Henry leaned back, glanced around the bar. He could tell everyone in there was listening to their conversation. “I get it. They sent you because they were all scared of the mirror.”
“Aye, that’s so.”
“How could you do this, Eddie? How could you so callously disregard their lives, cast them away?”
Eddie shrugged again. “It’s what they want,” he repeated.
“I’m not leaving, Eddie. This is my home.”
“In that case, you’ll have to give me the mirror.”
Eddie fumbled in his pocket, pulled out a revolver. “Perhaps you didn’t hear me.”
“You’re threatening me?” Henry stared at his friend in disbelief.
“Just give it to me, Henry.”
“I don’t want to shoot you.”
“Then let me!” The voice carried through the bar. Henry and Eddie both turned and saw Beatriz McLean there, a shotgun held to her shoulder.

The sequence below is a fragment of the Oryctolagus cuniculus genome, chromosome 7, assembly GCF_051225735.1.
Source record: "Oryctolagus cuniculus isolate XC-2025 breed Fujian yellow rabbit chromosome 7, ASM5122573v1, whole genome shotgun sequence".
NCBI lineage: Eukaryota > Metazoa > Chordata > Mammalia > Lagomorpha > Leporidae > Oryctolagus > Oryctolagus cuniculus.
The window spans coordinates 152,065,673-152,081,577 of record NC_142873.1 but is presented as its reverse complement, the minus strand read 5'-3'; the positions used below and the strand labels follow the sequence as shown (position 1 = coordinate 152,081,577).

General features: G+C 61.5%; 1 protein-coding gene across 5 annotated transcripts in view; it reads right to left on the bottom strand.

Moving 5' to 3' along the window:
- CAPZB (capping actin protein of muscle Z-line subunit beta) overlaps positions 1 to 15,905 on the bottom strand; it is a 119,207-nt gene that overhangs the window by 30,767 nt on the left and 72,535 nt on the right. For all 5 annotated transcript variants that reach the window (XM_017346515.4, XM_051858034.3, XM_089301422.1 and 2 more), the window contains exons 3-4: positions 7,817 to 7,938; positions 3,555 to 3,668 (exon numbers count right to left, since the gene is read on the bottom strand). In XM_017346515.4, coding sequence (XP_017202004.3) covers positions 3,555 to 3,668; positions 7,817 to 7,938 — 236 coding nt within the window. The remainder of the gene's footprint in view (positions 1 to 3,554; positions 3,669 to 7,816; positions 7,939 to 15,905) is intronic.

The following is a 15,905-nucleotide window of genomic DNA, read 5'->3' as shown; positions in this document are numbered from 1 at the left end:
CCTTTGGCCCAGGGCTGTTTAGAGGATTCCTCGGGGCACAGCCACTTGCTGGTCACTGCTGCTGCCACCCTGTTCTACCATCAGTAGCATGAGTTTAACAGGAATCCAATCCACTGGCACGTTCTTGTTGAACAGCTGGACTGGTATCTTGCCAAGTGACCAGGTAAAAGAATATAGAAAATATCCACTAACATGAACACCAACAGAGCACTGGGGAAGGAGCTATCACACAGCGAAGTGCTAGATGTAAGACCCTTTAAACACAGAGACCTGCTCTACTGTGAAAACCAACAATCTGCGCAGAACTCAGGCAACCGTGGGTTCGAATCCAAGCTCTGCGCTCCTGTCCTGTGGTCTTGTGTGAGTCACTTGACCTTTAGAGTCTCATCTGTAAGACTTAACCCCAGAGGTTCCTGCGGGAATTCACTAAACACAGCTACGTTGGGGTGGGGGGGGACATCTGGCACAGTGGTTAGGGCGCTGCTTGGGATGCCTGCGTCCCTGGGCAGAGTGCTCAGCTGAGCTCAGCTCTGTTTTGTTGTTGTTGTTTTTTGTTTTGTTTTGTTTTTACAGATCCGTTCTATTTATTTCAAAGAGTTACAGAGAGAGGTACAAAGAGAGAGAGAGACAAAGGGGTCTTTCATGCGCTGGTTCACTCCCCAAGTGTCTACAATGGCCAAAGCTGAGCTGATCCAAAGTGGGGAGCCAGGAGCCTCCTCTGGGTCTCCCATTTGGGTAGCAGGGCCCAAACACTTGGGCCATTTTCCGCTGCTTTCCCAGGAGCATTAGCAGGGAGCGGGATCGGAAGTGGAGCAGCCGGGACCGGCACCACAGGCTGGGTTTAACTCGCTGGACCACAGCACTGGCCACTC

“You pull that trigger you’re gonna fly out through the back door,” Henry said.
“But I won’t feel it, will I?” the old woman responded. “Eddie, back away. There’s been too much talk already.”
There was murmur of agreement from the others. Henry turned toward Eddie just as he heard someone say, “What should we do with him?”
Beatriz smiled. “We ain’t had a lynchin in a long time.”
There was a roar of approval.
“Eddie? Eddie, where are you going?”
Eddie paused and looked back at Henry one final moment. “I’m sorry. It’s what they want.”
* * *
Ninety percent of the town had taken Jebediah’s Miracle Potion by the time they dragged Henry out of the Blackhawk Tavern, his mirror smashed on the floor. He’d only managed to get one of the townsfolk to look into it before his capture and it didn’t matter because everyone had a bottle handy.
As they dragged Henry up the street, people left their homes and came to watch. Even Naomi Beckett watched from her porch. She was bemused that the man she had dated just a month ago was about to be killed by the town. But it didn’t hurt her.
Nothing had hurt her since she had cut her finger instead of her bagel and Doris Freeman had given her a shot of Jebediah.